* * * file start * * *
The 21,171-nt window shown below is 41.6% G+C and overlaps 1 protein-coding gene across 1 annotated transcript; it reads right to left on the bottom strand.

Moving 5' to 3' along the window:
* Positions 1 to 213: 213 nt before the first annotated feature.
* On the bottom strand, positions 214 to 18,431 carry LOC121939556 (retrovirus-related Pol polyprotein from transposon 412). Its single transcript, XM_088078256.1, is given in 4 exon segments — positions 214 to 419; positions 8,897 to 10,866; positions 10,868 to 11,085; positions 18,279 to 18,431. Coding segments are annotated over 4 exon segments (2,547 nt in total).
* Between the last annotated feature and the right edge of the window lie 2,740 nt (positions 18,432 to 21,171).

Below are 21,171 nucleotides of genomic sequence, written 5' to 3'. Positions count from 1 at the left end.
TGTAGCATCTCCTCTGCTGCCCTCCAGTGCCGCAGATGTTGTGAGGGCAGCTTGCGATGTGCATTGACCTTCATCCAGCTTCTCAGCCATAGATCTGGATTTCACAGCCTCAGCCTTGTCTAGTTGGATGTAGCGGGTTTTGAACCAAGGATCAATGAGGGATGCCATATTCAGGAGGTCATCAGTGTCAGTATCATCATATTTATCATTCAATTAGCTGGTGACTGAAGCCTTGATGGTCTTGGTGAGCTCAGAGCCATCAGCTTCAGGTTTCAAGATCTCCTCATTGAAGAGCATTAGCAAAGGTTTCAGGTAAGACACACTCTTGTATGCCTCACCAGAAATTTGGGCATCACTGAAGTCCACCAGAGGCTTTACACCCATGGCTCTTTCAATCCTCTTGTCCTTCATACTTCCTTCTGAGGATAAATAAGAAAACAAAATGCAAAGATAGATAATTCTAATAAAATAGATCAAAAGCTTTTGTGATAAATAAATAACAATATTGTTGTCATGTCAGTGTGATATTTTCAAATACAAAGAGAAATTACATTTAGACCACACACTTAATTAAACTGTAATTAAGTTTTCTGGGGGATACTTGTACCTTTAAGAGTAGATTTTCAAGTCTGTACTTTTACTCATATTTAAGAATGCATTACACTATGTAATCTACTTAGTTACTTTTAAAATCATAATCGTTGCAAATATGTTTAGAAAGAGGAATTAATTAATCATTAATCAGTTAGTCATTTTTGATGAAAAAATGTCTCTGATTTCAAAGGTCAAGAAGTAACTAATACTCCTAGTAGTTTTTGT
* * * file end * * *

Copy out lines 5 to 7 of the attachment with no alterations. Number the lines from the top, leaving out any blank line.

* Between the last annotated feature and the right edge of the window lie 2,740 nt (positions 18,432 to 21,171).

Below are 21,171 nucleotides of genomic sequence, written 5' to 3'. Positions count from 1 at the left end.
TGTAGCATCTCCTCTGCTGCCCTCCAGTGCCGCAGATGTTGTGAGGGCAGCTTGCGATGTGCATTGACCTTCATCCAGCTTCTCAGCCATAGATCTGGATTTCACAGCCTCAGCCTTGTCTAGTTGGATGTAGCGGGTTTTGAACCAAGGATCAATGAGGGATGCCATATTCAGGAGGTCATCAGTGTCAGTATCATCATATTTATCATTCAATTAGCTGGTGACTGAAGCCTTGATGGTCTTGGTGAGCTCAGAGCCATCAGCTTCAGGTTTCAAGATCTCCTCATTGAAGAGCATTAGCAAAGGTTTCAGGTAAGACACACTCTTGTATGCCTCACCAGAAATTTGGGCATCACTGAAGTCCACCAGAGGCTTTACACCCATGGCTCTTTCAATCCTCTTGTCCTTCATACTTCCTTCTGAGGATAAATAAGAAAACAAAATGCAAAGATAGATAATTCTAATAAAATAGATCAAAAGCTTTTGTGATAAATAAATAACAATATTGTTGTCATGTCAGTGTGATATTTTCAAATACAAAGAGAAATTACATTTAGACCACACACTTAATTAAACTGTAATTAAGTTTTCTGGGGGATACTTGTACCTTTAAGAGTAGATTTTCAAGTCTGTACTTTTACTCATATTTAAGAATGCATTACACTATGTAATCTACTTAGTTACTTTTAAAATCATAATCGTTGCAAATATGTTTAGAAAGAGGAATTAATTAATCATTAATCAGTTAGTCATTTTTGATGAAAAAATGTCTCTGATTTCAAAGGTCAAGAAGTAACTAATACTCCTAGTAGTTTTTGT